Cost of living crisis is symptom of growing inequality

By Jamie Livingstone

We’re told the UK will soon face its highest “tax burden” since the end of the Second World War. Coupled with spiralling living costs, it means a major squeeze on household incomes.

Times are tough for many people, including a growing number who may have had little cause for worry before. Some may well be questioning the level of tax they will be asked to pay. But would you consider your tax contribution to be a “burden” if you could draw a line between it and an intervention that prevents a child from having to go to school hungry? Or if you knew it was helping an unpaid carer to turn the heating on for their loved one?

How about if you could see your tax pounds helping just one of the millions of people standing on the precipice of famine in East Africa because of the climate wrecking emissions of countries, including Scotland? Of course, it’s not that simple. Our tax is spent on a multitude of things.

We also can’t be sure it is always spent as effectively as it might be. But for all these caveats, the inescapable fact is that tax is a vital tool in building the fairer and greener society most of us say we want. Ideally, our economy would share its rewards much more evenly from the start, but too often it fails to do so. Globally, the “cost of living” crisis is a symptom of the growing inequality crisis.

Perversely, we are all – whether we like it or not – required to contribute towards the spiralling wealth of billionaires and the mega-profits of corporates, while they cash-in on rising prices. At the same time levels of extreme poverty are surging, reversing decades of decline. Our already extremely unequal world is now even more so.

Those on low incomes in Scotland, including those who care for someone, are sounding the alarm and Scotland’s Children’s Commissioner says that what he is “seeing and hearing” from children is “really terrifying”. Faced with such glaring need, all governments must choose to use tax to protect people.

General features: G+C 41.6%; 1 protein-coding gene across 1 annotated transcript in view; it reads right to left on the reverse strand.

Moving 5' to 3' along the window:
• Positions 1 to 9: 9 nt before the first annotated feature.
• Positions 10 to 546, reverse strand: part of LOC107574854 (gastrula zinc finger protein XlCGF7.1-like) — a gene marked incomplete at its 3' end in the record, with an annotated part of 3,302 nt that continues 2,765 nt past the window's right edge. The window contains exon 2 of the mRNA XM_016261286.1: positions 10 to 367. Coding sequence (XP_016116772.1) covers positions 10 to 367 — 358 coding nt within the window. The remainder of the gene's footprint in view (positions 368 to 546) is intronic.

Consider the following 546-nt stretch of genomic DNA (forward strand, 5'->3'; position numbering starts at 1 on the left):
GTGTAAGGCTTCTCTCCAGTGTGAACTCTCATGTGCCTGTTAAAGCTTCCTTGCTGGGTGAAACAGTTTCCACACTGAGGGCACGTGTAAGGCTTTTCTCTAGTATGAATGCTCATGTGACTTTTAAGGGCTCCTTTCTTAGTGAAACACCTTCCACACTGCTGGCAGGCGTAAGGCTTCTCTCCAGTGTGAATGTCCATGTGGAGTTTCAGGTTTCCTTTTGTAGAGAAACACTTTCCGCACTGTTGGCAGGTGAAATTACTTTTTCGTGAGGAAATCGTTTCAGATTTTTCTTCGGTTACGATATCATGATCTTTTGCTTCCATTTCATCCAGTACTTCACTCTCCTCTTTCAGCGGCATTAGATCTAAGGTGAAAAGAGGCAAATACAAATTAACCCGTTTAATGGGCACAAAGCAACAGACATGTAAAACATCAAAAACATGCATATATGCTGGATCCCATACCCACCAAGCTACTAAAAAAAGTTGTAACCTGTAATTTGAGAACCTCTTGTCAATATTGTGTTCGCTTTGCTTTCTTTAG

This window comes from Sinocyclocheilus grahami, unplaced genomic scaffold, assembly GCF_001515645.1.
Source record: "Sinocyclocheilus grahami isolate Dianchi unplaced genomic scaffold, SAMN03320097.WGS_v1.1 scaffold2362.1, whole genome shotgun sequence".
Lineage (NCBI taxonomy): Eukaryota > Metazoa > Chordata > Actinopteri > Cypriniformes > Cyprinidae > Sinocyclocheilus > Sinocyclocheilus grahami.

The UK Chancellor rightly asked for a bit more money from those who can afford it, while extending the windfall tax on oil and gas companies and reducing Capital Gains Tax allowances. But with a damaging spending squeeze to come, he should have done much more, especially on taxing wealth.

Jeremy Hunt’s decisions on Income Tax don’t automatically apply in Scotland, so the Scottish Government has the chance to do better when it publishes its Budget on December 15. It describes the financial context as “by far, the most challenging since devolution”, with 40-year high inflation and the knock-on efforts of nurses, teachers and others to secure much-needed pay rises. But they can use this Budget to increase resources for the next financial year by using devolved taxes, building on an approach to tax which has been marginally more progressive in recent years when compared to the rest of the UK.

Ministers must now go further and use all of their existing tax levers to ensure those with the most pay more to fund the public services and social security that those on low-incomes are made to rely on disproportionately. But they must also place Scotland on a path towards new and fairer taxation on wealth and on carbon emissions.

Too many governments shy away from fairer tax on high incomes, wealth and polluters. The Scottish Government cannot be one of them.

This article originally appeared in The Scotsman